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Insomnia is really quite common in America and a good portion of people have to deal with it at one time or another. However, most people attempt to deal with insomnia on their own and never consult a physician about it. As a matter of fact, during routine physicals and doctor visits, most doctors never even ask about a patients sleep pattern at all. Because there is some very effective sleep medication available by prescription that can be used for up to six months without any addictive properties, insomnia no longer has to be a treacherous path to walk down.
There are certain risk factors that put a person at higher risk for insomnia that might and should be addresses. Some insomnia risk factors include aging or the elderly, conflict in one’s life, being overworked, illness in the family, ranking low in social status, or a psychiatric or psychological problem. Of course those who will be at a greater risk of developing insomnia would typically be a female over the age of 60, with a history of stress, anxiety, or depression, maybe a combination of all, and one who may have an underlying medical condition. It has been a myth that as people get older, they require less sleep. That myth has never been validated and remains untrue today. Keep in mind that these risk factors do not mean that a person will develop insomnia but that they may be at a greater risk.
Negative thinking is also associated with insomnia or when something is really weighing heavily on ones mind. This can have a negative impact and because the mind is preoccupied with these thoughts, it can trigger a bout of insomnia. Sometimes people have an onset of insomnia that is very temporary while in others, it could linger for months.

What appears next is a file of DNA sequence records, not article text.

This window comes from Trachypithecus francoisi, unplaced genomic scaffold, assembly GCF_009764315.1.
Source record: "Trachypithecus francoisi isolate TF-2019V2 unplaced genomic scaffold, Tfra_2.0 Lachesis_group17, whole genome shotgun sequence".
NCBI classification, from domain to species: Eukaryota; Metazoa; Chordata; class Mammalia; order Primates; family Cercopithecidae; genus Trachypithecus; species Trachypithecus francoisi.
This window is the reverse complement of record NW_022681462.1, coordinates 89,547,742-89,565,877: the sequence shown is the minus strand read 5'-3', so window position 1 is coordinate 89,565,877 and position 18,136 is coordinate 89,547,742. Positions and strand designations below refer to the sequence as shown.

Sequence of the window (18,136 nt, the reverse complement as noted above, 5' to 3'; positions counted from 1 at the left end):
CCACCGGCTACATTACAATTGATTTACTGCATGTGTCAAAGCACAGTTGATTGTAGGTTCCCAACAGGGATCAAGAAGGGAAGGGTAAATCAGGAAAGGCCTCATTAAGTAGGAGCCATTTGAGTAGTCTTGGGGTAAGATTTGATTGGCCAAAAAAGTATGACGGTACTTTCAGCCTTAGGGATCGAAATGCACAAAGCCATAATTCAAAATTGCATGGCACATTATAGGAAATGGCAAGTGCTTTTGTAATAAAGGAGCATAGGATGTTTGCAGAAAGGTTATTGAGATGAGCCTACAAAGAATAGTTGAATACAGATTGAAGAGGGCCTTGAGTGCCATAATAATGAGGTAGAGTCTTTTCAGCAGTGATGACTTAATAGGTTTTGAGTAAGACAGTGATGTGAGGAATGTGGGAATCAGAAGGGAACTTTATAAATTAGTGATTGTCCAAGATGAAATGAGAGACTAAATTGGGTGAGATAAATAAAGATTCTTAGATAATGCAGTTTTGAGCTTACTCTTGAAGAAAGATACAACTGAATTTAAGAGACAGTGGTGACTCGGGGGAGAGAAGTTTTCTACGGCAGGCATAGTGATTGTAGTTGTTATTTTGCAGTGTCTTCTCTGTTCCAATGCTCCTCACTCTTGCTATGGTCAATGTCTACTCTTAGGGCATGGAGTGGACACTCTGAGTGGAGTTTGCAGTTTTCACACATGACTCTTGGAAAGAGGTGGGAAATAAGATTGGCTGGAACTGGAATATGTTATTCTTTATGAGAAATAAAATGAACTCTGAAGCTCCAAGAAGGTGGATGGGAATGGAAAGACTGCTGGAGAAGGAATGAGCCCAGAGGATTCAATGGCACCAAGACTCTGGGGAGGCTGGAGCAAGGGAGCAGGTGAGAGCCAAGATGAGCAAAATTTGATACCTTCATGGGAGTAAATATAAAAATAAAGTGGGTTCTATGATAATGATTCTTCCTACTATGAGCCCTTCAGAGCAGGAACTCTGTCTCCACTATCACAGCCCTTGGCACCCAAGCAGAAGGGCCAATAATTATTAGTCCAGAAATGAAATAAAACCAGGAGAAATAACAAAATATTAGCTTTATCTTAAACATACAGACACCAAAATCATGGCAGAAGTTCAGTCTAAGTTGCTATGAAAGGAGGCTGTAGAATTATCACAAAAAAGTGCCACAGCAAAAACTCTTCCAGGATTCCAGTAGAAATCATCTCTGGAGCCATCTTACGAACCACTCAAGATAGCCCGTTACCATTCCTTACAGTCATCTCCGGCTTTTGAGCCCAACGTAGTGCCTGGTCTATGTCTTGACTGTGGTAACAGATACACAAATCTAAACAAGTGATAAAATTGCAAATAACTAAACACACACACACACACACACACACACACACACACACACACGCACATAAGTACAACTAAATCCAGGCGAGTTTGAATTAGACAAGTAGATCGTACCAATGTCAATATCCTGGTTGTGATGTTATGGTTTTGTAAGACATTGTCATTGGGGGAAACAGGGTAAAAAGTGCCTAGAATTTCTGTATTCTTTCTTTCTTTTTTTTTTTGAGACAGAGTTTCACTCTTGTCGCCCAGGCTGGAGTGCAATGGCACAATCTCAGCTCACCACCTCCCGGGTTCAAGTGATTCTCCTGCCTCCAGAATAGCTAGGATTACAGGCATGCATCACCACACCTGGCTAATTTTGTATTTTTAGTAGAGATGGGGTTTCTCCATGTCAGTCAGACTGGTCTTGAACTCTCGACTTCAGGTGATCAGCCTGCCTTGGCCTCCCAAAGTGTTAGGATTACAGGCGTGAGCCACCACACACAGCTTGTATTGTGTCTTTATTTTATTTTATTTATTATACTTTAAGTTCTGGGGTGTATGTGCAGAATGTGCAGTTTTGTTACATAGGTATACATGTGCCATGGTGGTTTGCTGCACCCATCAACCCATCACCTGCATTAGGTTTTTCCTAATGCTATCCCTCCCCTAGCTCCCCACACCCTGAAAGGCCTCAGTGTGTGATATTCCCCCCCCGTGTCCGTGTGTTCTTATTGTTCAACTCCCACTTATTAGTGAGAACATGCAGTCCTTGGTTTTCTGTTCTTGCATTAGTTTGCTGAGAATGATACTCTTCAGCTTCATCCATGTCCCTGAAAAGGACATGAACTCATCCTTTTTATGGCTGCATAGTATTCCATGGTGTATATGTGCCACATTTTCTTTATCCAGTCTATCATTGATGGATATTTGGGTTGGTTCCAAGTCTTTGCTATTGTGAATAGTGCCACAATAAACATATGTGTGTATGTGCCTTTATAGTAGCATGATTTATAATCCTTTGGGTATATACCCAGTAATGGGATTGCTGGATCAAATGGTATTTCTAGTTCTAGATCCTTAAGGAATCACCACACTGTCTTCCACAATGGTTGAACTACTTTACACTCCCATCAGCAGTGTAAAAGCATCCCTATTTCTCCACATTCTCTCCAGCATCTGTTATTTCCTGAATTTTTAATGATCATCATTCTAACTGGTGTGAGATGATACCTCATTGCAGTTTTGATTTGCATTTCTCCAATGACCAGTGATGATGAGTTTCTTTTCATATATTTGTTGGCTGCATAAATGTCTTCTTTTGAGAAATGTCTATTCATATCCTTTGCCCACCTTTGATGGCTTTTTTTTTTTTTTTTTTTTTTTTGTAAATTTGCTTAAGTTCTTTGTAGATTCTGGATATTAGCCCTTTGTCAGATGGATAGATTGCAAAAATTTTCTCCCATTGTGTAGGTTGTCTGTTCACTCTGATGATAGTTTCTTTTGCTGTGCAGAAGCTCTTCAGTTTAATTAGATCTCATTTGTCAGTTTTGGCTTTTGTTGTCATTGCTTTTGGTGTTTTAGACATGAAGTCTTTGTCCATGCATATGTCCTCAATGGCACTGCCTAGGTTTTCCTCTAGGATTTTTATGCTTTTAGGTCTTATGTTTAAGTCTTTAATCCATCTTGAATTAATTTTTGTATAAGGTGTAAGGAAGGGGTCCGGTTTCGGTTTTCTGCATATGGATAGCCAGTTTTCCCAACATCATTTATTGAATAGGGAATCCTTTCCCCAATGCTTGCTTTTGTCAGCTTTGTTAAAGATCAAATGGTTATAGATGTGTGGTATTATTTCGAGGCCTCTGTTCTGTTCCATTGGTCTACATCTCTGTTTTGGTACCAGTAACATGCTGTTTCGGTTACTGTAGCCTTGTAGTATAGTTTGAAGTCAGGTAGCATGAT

Depression is the number one factor associated with depression and almost all people who have been diagnosed with this condition have insomnia. Therefore, it is likely that if the depression can be dealt with, the insomnia may subside as well.
A lack of proper sleep can also weaken ones immune system which can cause them to be susceptible to all kinds of illness including colds, viruses, and the flu. Studies have shown that insomnia is much higher in women than it is in men.
It is believed that the cause for this is that with women there are usually some time of hormonal fluctuation that could be the cause such as premenstrual syndrome, menstruation, pregnancy, and menopause. Further, anxiety is much more prevalent in women than it is in men, therefore which could be another reason that insomnia is higher in women than it is in men.
There has also been a relationship between childhood sleep patterns and adult insomnia. Childhood sleep disorders would include nightmares, sleep walking, difficulty falling asleep, or restless leg syndrome. Children who experience these disorders do have a higher risk of developing insomnia later into adulthood. Another factor that can produce a great risk is ADHD in a child that spills over into adulthood.